Ayahuasca is a psychedelic mix used for ceremonial purposes by the indigenous Amazon tribes since times immemorial. Once under its influence, a medium facilitating introspection and self knowledge is opened. Among other things, ayahuasca contains DMT which is an illegal substance in most western countries. This has made any research that might uncover beneficial pharmacological effects very difficult. One new research on rats, however, suggests that the magic brew could be very potent against anxiety if ingested over a prolonged time.

Ayahuasca being prepared in the Napo region of Ecuador.

Ayahuasca being prepared in the Napo region of Ecuador.

When prepared, Ayahuasca is a brown-reddish drink with a strong taste and smell. To make it, the Amazon shamans infuse the shredded stalk of the malpighiaceous plant Banisteriopsis caapi with the leaves of other plants, generally Dyplopteris cabrerana or Psychotria viridis. During the cooking process, which may last for hours, a plethora of chemical compounds from these plants enter the infusion.

The brew contains several substances that alter brain chemistry. Among them, some regulate the neurotransmitters serotonin and MAO-A. It was also previously shown that ayahuasca directly affects activity in the hippocampus and amygdala, areas of the brain responsible for memory and emotions, respectively.

Vanesa Favaro, of the Universidade Federal de São Paulo, made a series of experiments on rats meant to determine whether or not ayahuasca therapy had any effect on anxiety. Four experimental groups consisting of 46 rats in total were established. The first three received different doses of the potent brew daily for 30 days, while the fourth received a placebo.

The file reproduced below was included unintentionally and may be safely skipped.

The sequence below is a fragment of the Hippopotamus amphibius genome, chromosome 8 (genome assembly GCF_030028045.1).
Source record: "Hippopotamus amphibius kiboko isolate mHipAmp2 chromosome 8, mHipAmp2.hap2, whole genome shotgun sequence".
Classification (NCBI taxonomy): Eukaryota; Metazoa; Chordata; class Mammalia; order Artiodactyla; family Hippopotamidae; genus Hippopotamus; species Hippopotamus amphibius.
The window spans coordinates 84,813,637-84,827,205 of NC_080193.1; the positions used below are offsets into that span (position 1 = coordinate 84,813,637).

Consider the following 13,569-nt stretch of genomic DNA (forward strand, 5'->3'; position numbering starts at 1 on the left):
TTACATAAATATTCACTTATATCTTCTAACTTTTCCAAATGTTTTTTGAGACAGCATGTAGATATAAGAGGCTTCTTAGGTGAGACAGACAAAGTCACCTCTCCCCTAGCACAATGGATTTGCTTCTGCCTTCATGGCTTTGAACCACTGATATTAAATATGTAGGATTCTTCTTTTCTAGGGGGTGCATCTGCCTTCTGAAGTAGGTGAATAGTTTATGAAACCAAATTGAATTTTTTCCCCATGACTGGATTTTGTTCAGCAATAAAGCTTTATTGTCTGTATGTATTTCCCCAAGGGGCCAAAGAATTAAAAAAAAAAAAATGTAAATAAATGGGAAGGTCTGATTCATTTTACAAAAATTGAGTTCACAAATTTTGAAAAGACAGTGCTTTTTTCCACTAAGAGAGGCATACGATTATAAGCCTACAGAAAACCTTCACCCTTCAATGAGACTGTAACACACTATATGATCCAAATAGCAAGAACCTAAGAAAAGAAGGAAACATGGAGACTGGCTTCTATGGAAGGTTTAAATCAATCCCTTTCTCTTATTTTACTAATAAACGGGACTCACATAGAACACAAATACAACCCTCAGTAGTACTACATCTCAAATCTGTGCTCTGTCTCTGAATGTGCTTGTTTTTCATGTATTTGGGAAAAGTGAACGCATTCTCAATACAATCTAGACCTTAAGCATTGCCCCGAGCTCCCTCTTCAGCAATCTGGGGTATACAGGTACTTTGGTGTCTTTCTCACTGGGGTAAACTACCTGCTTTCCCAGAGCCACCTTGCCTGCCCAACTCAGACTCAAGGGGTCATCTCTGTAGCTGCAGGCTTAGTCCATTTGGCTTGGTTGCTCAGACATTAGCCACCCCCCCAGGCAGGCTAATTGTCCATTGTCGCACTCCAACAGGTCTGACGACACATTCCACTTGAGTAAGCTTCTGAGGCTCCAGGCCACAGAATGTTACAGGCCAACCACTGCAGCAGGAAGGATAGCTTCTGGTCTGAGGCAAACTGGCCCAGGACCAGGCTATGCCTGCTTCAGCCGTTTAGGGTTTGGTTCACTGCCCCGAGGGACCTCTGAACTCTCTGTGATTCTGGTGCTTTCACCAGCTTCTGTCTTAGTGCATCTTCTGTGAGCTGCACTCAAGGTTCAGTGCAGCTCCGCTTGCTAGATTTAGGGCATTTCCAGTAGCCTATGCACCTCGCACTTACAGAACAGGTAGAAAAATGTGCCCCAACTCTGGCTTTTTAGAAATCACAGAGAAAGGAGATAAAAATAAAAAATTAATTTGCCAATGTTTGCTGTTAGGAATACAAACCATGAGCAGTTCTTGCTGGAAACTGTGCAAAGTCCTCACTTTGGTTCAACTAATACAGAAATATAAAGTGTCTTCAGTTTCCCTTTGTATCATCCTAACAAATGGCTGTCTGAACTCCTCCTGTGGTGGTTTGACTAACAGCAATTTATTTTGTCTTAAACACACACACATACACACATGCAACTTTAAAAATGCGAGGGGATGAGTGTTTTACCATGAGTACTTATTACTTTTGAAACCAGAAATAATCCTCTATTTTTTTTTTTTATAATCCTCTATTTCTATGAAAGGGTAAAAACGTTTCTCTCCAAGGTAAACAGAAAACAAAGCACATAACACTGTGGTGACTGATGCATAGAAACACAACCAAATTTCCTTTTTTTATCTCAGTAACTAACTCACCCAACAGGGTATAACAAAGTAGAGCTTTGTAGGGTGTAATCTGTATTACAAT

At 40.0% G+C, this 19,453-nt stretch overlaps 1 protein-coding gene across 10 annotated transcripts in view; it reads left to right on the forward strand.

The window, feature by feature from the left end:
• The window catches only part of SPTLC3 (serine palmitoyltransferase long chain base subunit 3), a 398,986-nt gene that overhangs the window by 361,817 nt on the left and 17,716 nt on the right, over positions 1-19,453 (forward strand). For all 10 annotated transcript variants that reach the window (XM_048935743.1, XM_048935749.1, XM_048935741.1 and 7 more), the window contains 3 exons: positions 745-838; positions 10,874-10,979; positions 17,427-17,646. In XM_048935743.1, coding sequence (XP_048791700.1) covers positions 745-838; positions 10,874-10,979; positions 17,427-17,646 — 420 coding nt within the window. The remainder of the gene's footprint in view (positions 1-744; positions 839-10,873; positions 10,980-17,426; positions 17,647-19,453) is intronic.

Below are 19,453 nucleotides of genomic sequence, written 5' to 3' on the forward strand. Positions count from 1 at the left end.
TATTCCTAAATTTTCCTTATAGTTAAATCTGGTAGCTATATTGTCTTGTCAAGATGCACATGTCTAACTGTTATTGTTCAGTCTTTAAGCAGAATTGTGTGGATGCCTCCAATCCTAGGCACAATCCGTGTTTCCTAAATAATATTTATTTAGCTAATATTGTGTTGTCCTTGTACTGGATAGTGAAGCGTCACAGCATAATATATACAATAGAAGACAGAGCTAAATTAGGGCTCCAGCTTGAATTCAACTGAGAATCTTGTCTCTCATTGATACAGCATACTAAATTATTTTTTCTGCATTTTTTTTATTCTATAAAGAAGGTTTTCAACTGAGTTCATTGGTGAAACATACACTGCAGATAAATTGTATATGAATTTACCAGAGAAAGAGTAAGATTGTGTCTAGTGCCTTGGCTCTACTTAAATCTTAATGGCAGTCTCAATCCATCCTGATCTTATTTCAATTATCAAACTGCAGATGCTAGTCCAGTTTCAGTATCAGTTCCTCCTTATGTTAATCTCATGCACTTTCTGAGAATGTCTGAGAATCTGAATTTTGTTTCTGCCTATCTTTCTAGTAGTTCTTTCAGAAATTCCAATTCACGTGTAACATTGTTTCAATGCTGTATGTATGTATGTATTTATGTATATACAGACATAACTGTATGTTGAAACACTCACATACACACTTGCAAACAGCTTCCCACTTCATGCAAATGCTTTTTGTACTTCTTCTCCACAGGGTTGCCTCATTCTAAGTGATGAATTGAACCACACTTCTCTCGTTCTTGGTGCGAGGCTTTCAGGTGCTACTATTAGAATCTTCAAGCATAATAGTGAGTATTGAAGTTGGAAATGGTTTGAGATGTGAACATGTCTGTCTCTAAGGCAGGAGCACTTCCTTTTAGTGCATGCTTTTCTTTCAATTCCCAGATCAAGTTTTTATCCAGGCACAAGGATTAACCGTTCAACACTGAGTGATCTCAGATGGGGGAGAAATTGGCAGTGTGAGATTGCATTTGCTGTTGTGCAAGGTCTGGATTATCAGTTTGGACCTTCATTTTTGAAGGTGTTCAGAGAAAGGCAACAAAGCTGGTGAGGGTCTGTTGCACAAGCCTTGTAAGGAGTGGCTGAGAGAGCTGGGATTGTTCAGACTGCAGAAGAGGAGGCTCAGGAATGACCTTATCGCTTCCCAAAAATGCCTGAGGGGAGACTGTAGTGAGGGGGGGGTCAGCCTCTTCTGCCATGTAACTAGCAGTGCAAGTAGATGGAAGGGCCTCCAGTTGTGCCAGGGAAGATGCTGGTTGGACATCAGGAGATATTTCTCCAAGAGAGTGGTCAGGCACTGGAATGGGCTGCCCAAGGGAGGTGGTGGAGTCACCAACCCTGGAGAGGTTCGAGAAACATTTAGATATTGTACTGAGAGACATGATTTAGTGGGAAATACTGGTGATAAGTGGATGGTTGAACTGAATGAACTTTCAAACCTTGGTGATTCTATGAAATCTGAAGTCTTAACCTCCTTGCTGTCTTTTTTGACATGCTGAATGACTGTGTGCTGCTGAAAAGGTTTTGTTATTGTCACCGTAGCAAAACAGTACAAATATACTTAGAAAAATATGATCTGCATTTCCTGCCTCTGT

The rats were trained to navigate two different types of mazes. Then, the researchers induced a fear conditioning by teaching the rats to associate a distinct sound with receiving an electric shock.

To measure fear response, Favaro and colleagues recorded the time each rat froze its movements when exposed to the chamber where the shocks were received (contextual fear) and when the sound was played (tone fear).

 

The rats who received the lowest dose of ayahuasca froze longer than those in the placebo group after being placed in the contextual fear condition, but not after hearing the tone. This reaction suggests that the rats’ emotional memory formation process was affected by certain levels of ayahuasca exposure. Ayahuasca did not affect rats’ ability to learn and remember how to complete the mazes, the researchers report.

When used repeatedly, ayahuasca seems to affect memories related to emotional content, without affecting other memories. This seems to mirror self-reports from people who ventured into the Amazon to partake the brew. It’s unclear when, if ever,  clinical trials using ayahuasca for anxiety therapy might be made.

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